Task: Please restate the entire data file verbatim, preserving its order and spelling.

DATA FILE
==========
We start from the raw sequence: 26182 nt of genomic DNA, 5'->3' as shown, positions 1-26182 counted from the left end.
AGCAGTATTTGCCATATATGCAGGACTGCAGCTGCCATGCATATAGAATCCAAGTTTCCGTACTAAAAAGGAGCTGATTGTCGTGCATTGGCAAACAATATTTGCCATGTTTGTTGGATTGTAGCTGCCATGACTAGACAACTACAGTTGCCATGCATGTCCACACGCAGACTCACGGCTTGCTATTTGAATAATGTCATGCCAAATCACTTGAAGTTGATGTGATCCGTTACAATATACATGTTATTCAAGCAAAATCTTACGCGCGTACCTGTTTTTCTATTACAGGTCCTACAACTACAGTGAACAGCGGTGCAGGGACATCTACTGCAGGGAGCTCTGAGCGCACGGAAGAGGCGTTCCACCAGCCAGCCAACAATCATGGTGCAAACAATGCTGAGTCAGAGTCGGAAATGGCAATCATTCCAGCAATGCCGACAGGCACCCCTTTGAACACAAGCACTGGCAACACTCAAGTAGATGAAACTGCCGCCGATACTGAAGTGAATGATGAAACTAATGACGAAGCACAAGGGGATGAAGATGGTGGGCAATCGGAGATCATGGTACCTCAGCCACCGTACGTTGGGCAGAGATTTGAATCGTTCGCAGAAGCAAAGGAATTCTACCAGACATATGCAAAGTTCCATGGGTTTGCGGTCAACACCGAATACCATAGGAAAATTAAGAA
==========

We start from the raw sequence: 26182 nt of genomic DNA, 5'->3' as shown, positions 1-26182 counted from the left end.
AGCAGTATTTGCCATATATGCAGGACTGCAGCTGCCATGCATATAGAATCCAAGTTTCCGTACTAAAAAGGAGCTGATTGTCGTGCATTGGCAAACAATATTTGCCATGTTTGTTGGATTGTAGCTGCCATGACTAGACAACTACAGTTGCCATGCATGTCCACACGCAGACTCACGGCTTGCTATTTGAATAATGTCATGCCAAATCACTTGAAGTTGATGTGATCCGTTACAATATACATGTTATTCAAGCAAAATCTTACGCGCGTACCTGTTTTTCTATTACAGGTCCTACAACTACAGTGAACAGCGGTGCAGGGACATCTACTGCAGGGAGCTCTGAGCGCACGGAAGAGGCGTTCCACCAGCCAGCCAACAATCATGGTGCAAACAATGCTGAGTCAGAGTCGGAAATGGCAATCATTCCAGCAATGCCGACAGGCACCCCTTTGAACACAAGCACTGGCAACACTCAAGTAGATGAAACTGCCGCCGATACTGAAGTGAATGATGAAACTAATGACGAAGCACAAGGGGATGAAGATGGTGGGCAATCGGAGATCATGGTACCTCAGCCACCGTACGTTGGGCAGAGATTTGAATCGTTCGCAGAAGCAAAGGAATTCTACCAGACATATGCAAAGTTCCATGGGTTTGCGGTCAACACCGAATACCATAGGAAAATTAAGAA